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Frank Doll

Staff Reports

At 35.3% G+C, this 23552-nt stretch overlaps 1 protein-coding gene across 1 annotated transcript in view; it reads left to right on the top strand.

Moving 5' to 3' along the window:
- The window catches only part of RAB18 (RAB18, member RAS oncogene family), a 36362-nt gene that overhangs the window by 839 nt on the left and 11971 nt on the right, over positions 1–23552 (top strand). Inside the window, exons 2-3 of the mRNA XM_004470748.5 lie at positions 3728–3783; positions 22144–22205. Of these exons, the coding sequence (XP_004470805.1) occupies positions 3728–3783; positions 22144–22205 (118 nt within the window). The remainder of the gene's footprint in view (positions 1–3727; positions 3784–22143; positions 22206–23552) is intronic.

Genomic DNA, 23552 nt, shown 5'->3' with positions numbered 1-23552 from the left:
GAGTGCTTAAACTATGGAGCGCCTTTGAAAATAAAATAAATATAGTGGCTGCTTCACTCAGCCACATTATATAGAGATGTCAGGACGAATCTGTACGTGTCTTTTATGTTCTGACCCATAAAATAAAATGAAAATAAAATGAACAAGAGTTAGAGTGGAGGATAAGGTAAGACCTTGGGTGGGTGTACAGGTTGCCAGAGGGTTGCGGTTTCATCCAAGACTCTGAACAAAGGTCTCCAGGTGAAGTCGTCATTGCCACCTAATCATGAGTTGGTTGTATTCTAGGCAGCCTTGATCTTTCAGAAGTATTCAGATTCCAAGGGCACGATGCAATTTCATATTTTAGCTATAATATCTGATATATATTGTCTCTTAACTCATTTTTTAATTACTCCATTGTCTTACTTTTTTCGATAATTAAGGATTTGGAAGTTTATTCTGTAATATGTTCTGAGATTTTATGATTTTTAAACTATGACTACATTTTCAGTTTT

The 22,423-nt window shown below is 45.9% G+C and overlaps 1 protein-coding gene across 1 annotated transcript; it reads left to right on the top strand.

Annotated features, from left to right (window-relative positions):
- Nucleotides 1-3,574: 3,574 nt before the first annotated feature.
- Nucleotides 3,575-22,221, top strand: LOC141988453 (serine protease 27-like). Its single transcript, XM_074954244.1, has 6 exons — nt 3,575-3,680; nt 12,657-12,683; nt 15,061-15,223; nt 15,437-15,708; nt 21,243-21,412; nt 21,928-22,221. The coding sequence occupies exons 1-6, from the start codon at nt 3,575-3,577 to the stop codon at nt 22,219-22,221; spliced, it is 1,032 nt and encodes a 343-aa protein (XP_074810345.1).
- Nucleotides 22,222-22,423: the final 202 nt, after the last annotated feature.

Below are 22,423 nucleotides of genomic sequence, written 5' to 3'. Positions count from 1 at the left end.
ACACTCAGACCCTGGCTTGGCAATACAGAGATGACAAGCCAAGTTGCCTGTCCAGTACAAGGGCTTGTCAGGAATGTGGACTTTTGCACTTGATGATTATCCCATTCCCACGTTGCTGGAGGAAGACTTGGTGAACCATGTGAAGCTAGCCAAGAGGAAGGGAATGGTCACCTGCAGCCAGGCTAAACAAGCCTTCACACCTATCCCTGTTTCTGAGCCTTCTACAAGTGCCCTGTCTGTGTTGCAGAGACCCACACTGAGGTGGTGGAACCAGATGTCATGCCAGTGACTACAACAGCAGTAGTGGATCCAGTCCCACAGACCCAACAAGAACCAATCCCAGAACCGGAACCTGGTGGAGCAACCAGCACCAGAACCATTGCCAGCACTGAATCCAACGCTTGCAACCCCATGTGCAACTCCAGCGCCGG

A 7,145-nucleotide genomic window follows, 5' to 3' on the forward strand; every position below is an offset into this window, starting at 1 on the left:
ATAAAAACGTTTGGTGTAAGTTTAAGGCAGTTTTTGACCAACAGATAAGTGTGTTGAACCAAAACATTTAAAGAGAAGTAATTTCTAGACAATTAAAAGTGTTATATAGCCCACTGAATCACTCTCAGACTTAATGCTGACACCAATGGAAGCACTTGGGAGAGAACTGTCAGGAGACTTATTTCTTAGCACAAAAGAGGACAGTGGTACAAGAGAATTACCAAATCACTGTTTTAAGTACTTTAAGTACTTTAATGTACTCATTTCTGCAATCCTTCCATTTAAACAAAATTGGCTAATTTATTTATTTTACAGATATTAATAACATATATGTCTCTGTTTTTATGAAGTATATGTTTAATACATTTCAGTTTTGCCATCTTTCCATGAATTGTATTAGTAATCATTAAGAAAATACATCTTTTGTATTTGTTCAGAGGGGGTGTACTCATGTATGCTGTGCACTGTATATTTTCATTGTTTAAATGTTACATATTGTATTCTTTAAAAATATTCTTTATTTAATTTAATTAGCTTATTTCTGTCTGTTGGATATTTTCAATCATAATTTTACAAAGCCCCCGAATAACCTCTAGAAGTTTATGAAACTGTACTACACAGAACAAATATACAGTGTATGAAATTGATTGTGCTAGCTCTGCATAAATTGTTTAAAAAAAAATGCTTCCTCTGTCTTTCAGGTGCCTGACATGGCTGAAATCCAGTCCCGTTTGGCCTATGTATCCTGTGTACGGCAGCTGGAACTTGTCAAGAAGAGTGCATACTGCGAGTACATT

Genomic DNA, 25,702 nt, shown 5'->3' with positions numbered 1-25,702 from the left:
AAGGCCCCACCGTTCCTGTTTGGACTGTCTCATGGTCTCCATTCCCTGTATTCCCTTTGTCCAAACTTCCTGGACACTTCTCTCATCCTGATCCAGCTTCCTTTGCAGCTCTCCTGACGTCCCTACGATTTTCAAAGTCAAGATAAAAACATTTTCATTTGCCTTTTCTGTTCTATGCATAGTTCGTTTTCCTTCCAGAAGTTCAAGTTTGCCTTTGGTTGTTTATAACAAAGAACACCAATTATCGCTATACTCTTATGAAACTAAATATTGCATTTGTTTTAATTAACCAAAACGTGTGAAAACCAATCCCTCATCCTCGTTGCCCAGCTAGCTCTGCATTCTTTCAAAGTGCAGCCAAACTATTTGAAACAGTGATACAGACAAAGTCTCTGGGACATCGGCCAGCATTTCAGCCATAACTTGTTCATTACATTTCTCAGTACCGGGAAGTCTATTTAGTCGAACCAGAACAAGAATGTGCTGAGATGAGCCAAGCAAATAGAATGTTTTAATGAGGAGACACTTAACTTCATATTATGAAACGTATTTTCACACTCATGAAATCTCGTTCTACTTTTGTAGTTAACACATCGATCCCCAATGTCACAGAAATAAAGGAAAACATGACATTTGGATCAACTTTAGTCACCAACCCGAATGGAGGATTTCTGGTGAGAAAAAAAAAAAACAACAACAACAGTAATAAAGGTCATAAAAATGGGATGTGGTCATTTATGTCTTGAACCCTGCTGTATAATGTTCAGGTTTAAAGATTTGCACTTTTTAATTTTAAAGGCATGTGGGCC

It’s not often you meet someone whose job title is “storyteller.” But printed on Frank Doll’s business card is exactly that title.Frank’s job for the last 15 years has been to tell visitors of the Hyatt Hotel in Beaver Creek about what life used to look like in these parts.Frank approached Steve Dwyer, then -manager at the Hyatt Regency in Beaver Creek, nearly 16 years ago. He was seeking donations to help build the historical park in Eagle. What he didn’t know is that Dwyer had been advertising in newspapers across the country for a resident storyteller for the hotel.”He said, ‘I think you’re just the guy,'” Frank says.And so in November of 1990, Frank joined the Hyatt team as the historian/storyteller. His job was to entertain hotel guests around the outside fire -pit at night, regaling them with stories of the Old West, and of the valley back when it was a ranching town, rather than a resort town.”People want to know, ‘How’d this all get here?’ And I was here before it all,” Frank says.Robert Dallain, former general manager of the Beaver Creek Park Hyatt, has known Frank for nearly 10 years.”First of all, he’s a great legend, he’s a third generation member of this valley,” Dallain says. “He knows the history of the valley inside and out. The guests loved him he’s our best ambassador.”Frank’s grandfather homesteaded a large portion of Gypsum with his brother Sam in 1887. Frank himself was born in Denver, at the urging of his grandmother, but was brought to the Doll Ranch in Gypsum when he was just a few days old. He and his younger brother attended school in a one-room schoolhouse in upper Gypsum and spent their childhoods riding horses and helping their father on the ranch.Frank graduated from Colorado State University with a degree in animal science. He was also a member of ROTC during his four years in Fort Collins.”I graduated from Colorado State on the 18th of April in 1943 and I went into the Army on the 19th,” Frank remembers.As far as WWII is concerned, Frank doesn’t like to talk about it too much, though he might mention some of the moments that stand out.”I was in Paris on the day it was liberated,” Frank says. “That was quite a shindig.”I was amongst the force that took Dachau; that didn’t last very long. At that time we were with the 42nd division. There were a lot of prisoners there a lot of live ones and a lot of dead ones, thousands and thousands.”Five years after graduating from college, Frank was back in the valley for a short time when he spotted a picture of an old high school friend, Imogene Nottingham.”I came back and (Imogene) was still around, working in Gilman,” Frank remembers. “I saw her picture on the dresser at my brother’s house and asked, ‘Who is that?’ I thought I’d better look into it, and I did, and we got married on April 10, 1948.”Frank’s time in the military lasted 25 years. During that time Frank and Imogene’s four girls were born Sharon, Kathy, Patricia and Carol. Carol was born with a heart defect during the three years the family spent living in Germany. She had surgery to fix the problem when she was 5 years old, but died a month later. Patricia now lives in Wyoming and both Sharon and Kathy live in the valley.At the age of 48, Frank retired from the Army as a lieutenant colonel. He wasn’t entirely sure where to settle with his family, but he came back to the valley, “just like a homing pigeon” and has been here ever since.Frank and Imogene, who was known locally as the “cake lady,” were married for 53 years. Four years ago Frank lost Imogene to cervical cancer.”The day came when the doctor said, ‘Well, that’s all we can do. Go home and call hospice.”I was always the chief construction engineer for her cakes,” Frank says. “She was a very talented lady. We were a good team.”For nearly two years after Imogene died, Frank continued going to the Shaw Cancer Center every week, keeping the patients company, running errands for them, and helping them through some of their darker days.Frank’s jobs have been many, beginning with cowboy and continuing with the military. When he returned to Vail in ’68 he managed the Meadow Mountain ski area for a bit, and he’s been a weather buff for 30 years. But he cites storytelling as his favorite. That particular job, for Frank, fulfilled a deep desire he’d had ever since retiring from the military: his desire to teach. Though Frank never ended up in the front of the classroom full time, he’s stood in front of children up and down the valley during his 15-year stint as the local storyteller and historian, which ended in January. Even though Frank’s time as the local narrator of the valley’s history has come to an end, his generous spirit and strong work ethic are still directing his life.”He’s one of those people you can absolutely count on,” says longtime friend Cliff Thompson. “And he’s a nice man, too.”Retirement hasn’t slowed Frank down much. On his office desk lies the binder that he uses to keep track of the weather in the valley for the National Weather Service every day something he’s done for the past 30 years. Frank is also a lifetime member of Eagle County Historical Society, which he helped create, along with the historical buildings at the Visitor Center in Eagle. In 2002 Frank was honored with the Nimon-Walker Award, which is given to people who have worked to discover and preserve the history of Eagle County.And the phone is still ringing at Frank’s house, after all these years, with conversations that start out with “Can you, will you, could you?” People know if they need something to get done, Frank is the person to call.”Life is good,” Frank says. “My only thing in life, if I had a basic direction, always, since I was a little kid, has been to help other people. And that’s the way it still is now.” VTCaramie Schnell can be reached at cschnell@vailtrail.com.


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